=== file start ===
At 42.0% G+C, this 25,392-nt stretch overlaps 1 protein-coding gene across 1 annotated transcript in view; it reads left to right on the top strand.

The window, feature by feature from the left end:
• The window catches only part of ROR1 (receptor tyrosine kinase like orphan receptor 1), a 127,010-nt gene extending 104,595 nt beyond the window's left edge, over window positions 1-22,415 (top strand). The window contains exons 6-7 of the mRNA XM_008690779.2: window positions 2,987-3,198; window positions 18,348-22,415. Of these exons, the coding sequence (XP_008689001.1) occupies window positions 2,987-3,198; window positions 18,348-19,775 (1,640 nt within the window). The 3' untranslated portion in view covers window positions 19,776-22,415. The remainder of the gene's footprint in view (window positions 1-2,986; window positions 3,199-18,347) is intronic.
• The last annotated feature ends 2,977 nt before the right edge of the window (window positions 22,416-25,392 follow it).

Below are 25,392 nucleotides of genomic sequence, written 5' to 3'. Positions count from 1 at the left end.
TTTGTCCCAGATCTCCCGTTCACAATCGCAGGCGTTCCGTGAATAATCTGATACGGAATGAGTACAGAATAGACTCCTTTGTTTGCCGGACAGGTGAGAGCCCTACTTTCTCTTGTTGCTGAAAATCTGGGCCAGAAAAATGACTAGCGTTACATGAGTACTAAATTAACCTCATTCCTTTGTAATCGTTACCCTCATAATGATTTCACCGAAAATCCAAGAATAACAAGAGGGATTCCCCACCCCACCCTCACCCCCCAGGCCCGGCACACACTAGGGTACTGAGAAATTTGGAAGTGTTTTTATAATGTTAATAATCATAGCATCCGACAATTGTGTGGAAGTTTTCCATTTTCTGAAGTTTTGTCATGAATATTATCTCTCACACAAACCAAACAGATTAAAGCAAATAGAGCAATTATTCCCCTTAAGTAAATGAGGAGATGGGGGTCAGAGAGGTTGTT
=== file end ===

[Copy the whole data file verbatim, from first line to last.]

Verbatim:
At 42.0% G+C, this 25,392-nt stretch overlaps 1 protein-coding gene across 1 annotated transcript in view; it reads left to right on the top strand.

The window, feature by feature from the left end:
• The window catches only part of ROR1 (receptor tyrosine kinase like orphan receptor 1), a 127,010-nt gene extending 104,595 nt beyond the window's left edge, over window positions 1-22,415 (top strand). The window contains exons 6-7 of the mRNA XM_008690779.2: window positions 2,987-3,198; window positions 18,348-22,415. Of these exons, the coding sequence (XP_008689001.1) occupies window positions 2,987-3,198; window positions 18,348-19,775 (1,640 nt within the window). The 3' untranslated portion in view covers window positions 19,776-22,415. The remainder of the gene's footprint in view (window positions 1-2,986; window positions 3,199-18,347) is intronic.
• The last annotated feature ends 2,977 nt before the right edge of the window (window positions 22,416-25,392 follow it).

Below are 25,392 nucleotides of genomic sequence, written 5' to 3'. Positions count from 1 at the left end.
TTTGTCCCAGATCTCCCGTTCACAATCGCAGGCGTTCCGTGAATAATCTGATACGGAATGAGTACAGAATAGACTCCTTTGTTTGCCGGACAGGTGAGAGCCCTACTTTCTCTTGTTGCTGAAAATCTGGGCCAGAAAAATGACTAGCGTTACATGAGTACTAAATTAACCTCATTCCTTTGTAATCGTTACCCTCATAATGATTTCACCGAAAATCCAAGAATAACAAGAGGGATTCCCCACCCCACCCTCACCCCCCAGGCCCGGCACACACTAGGGTACTGAGAAATTTGGAAGTGTTTTTATAATGTTAATAATCATAGCATCCGACAATTGTGTGGAAGTTTTCCATTTTCTGAAGTTTTGTCATGAATATTATCTCTCACACAAACCAAACAGATTAAAGCAAATAGAGCAATTATTCCCCTTAAGTAAATGAGGAGATGGGGGTCAGAGAGGTTGTT